Being an integral part of business, international business negotiations are vital to get right. Any mistake in strategy can result in overpaying, and you want to do everything right to ensure you get the lowest price and best agreement possible.
Business negotiations in China generally are handled differently than in Western countries. It is essential to arm yourself with an arsenal of knowledge to allow you to be as effective as possible. Before reading this article you may like to read up on the business culture of China.
Furthermore, business negotiations and building a good relationship have a higher significance in China because the legal system can make it difficult to settle any legal disputes. Third party consulting agencies can negotiate on your behalf–one of the numerous services you can make use of.
The first step before starting business negotiations in China is to do prior research and preparation. This relates to much more than price and cost but also finding out information about the other party. You should familiarize yourself with the product or service that will be at the core of negotiations. If the other party realizes you are not completely knowledgeable, they may use techniques to leverage their position over you.
Likewise, you also need to identify exactly what you can offer, this can be in terms of units, price ranges, as well as understanding how things like budget constraints and sale targets affect these figures. You also need to know how flexible you can be, and how much you are willing to change the agreement until it is no longer viable.
Furthermore you need to tie in your prior research into your strategy before engaging in business negotiations in China. You should determine which party has the bargaining position. If you are the side holding the power, you can use this as leverage to get the better deal. However, if the other side is perceived to be in a stronger position, you need to understand that you may not want to push too hard since they might have plenty of other options.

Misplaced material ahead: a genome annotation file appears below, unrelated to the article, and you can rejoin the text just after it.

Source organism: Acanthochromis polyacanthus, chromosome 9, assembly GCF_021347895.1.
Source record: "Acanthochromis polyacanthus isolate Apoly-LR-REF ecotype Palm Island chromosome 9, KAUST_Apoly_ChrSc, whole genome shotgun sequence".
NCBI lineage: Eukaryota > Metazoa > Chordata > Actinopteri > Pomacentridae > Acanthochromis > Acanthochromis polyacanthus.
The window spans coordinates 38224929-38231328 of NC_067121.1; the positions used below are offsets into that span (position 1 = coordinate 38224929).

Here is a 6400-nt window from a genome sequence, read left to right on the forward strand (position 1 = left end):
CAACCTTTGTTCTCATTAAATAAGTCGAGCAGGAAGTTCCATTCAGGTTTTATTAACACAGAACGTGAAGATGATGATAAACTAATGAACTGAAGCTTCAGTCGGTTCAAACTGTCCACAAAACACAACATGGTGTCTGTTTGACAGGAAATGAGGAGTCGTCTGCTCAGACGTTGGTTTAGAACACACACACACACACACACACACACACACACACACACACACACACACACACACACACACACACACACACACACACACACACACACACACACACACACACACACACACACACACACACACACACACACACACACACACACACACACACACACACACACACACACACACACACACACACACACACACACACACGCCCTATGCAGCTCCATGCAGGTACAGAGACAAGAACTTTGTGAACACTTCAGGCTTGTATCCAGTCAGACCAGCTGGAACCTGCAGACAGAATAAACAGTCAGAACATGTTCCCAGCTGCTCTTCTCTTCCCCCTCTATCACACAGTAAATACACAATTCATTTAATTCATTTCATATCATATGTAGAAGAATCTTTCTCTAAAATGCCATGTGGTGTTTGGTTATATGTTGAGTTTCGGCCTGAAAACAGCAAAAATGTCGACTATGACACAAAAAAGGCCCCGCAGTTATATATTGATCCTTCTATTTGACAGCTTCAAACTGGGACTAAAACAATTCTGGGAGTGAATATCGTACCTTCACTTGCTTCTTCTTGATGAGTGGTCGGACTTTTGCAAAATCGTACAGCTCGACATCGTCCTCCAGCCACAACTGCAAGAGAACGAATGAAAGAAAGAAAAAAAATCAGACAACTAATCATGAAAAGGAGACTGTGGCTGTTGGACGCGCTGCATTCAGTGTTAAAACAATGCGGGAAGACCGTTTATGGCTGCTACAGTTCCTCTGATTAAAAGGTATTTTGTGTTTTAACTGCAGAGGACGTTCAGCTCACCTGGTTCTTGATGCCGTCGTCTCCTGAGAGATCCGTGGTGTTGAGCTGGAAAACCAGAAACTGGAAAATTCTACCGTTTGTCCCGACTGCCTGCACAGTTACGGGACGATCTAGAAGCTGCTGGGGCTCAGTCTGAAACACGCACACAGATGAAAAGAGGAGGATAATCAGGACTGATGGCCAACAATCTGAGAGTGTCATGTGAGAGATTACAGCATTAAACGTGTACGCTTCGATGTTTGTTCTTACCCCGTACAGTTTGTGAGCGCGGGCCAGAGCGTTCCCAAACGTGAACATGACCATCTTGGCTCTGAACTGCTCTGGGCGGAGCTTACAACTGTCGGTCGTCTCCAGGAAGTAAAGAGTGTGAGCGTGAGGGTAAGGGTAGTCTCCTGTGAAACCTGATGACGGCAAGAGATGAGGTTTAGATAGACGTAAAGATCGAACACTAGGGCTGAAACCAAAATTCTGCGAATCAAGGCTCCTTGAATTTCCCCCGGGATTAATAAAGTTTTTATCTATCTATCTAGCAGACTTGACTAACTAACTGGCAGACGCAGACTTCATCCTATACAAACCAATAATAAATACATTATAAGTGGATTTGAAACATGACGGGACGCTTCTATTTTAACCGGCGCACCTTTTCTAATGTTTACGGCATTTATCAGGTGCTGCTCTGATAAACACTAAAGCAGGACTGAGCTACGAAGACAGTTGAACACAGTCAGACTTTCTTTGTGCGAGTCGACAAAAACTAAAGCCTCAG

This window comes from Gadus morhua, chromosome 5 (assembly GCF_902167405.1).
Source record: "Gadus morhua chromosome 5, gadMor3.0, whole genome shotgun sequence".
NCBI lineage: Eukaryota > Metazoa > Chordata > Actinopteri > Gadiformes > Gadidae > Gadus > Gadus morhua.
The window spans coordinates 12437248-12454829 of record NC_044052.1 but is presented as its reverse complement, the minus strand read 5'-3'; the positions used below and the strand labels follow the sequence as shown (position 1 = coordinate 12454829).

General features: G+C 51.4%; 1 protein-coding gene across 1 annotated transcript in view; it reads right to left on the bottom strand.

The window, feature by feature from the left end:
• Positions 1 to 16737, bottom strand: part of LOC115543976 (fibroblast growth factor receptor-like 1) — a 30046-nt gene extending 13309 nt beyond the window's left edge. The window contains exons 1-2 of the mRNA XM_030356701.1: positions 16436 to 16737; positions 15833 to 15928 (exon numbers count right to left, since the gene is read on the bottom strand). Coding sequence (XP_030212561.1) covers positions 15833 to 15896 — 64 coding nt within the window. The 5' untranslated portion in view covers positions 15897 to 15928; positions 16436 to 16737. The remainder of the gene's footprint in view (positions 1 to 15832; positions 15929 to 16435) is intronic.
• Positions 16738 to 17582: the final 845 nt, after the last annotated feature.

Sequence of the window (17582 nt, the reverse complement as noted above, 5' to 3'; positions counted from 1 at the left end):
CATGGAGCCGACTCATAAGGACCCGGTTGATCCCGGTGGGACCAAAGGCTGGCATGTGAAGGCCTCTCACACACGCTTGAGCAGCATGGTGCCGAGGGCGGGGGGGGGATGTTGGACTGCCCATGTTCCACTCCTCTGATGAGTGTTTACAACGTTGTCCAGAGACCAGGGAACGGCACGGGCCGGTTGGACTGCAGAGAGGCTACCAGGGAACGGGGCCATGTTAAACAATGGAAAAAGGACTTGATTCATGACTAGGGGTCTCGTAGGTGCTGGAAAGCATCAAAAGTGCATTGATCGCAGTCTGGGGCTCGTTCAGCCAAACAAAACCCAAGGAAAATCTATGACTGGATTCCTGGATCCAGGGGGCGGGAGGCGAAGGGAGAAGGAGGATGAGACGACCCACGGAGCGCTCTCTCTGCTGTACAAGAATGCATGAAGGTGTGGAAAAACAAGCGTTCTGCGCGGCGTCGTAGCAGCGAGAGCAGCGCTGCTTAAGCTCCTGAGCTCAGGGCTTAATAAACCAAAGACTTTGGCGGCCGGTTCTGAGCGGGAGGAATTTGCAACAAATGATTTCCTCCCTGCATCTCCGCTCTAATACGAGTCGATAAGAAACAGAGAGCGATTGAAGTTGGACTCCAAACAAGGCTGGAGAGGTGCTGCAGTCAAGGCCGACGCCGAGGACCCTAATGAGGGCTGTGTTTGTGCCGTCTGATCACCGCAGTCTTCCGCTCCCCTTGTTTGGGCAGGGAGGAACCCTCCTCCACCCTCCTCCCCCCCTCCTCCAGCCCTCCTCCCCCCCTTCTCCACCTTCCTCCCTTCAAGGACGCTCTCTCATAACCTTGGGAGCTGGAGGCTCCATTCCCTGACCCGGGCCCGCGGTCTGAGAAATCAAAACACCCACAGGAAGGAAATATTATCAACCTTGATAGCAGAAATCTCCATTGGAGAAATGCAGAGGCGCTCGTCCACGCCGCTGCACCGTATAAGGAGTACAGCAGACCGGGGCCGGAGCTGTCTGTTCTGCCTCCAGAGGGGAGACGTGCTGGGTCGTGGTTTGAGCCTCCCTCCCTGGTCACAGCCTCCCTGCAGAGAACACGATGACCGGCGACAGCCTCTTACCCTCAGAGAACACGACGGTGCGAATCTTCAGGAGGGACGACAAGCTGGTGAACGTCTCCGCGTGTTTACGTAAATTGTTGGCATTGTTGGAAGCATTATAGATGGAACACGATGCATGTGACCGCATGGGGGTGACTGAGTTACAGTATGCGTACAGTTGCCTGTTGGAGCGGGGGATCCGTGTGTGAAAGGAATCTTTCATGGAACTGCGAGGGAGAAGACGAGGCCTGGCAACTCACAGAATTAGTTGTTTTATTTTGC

The next step is to formalize an offer. This generally includes monetary figures, and you should still have cards to play before closing the deal. If the deal needs to be altered, you can sweeten it by changing arrangements about who deals with transport, or perhaps altering credit terms. This can be a way to achieve a sticking price point you would like to realize.
You must understand the culture gap’s influence on business negotiations in China. Therefore, culture should be the starting point for doing business in China. The cultural difference alters the structure of the Chinese negotiation process.
Western cultures generally like to close informally, after most serious business discussions are completed and it is usually only interrupted by a few quick meetings or cold calls. Whereas in China, people prefer to forge long relationships between parties, and you may only be allowed to start this through being introduced and vouched for by an intermediator.
Western cultures likes directness and agreement during the meeting, whereas Chinese deal-making lumbers along at a slower pace often across multiple meetings and interactions. This process is known as “Guanxi”–the process of building and maintaining relationships. During direct business negotiations in China, it is vital to avoid the “lost in translation” moments. Everything needs to be understood and communicated. By using an interpreter, you can ensure the process runs smoothly.
Since there is a heavy focus on a strong relationship, be aware that initial meetings may seem unrelated to the task at hand. There are many informal discussions to create a personal level before the parties get down to business.
Furthermore, you should understand the hierarchy at play. You may often be negotiating with someone who does not actually possess the power to sign the agreement. Even if you want to speed up the negotiations, there may be little you can do without upsetting the other party.
It is also essential to have a strong legal foundation within all contracts about future business. It can be hard at times to enforce performance, especially if there is a misunderstanding within the contract. Therefore, it is recommended to seek legal advice from a China based attorney in any case to allow you to reduce the risk of conflict.
Bribery, kickbacks and corruption are something that can occur when doing business or having business negotiations in China. However, if you are just using China purely to source products from manufacturers you will most likely not encounter this situation.
Bribery mainly takes the form through giving gifts, banqueting or preforming small favours, and it is advised to be careful about the size of the gifts you both accept and give. The government in China is trying to proactively decrease the amount of corruption within China, and while it can be a common occurrence, you do not want to get caught up with a juridical process.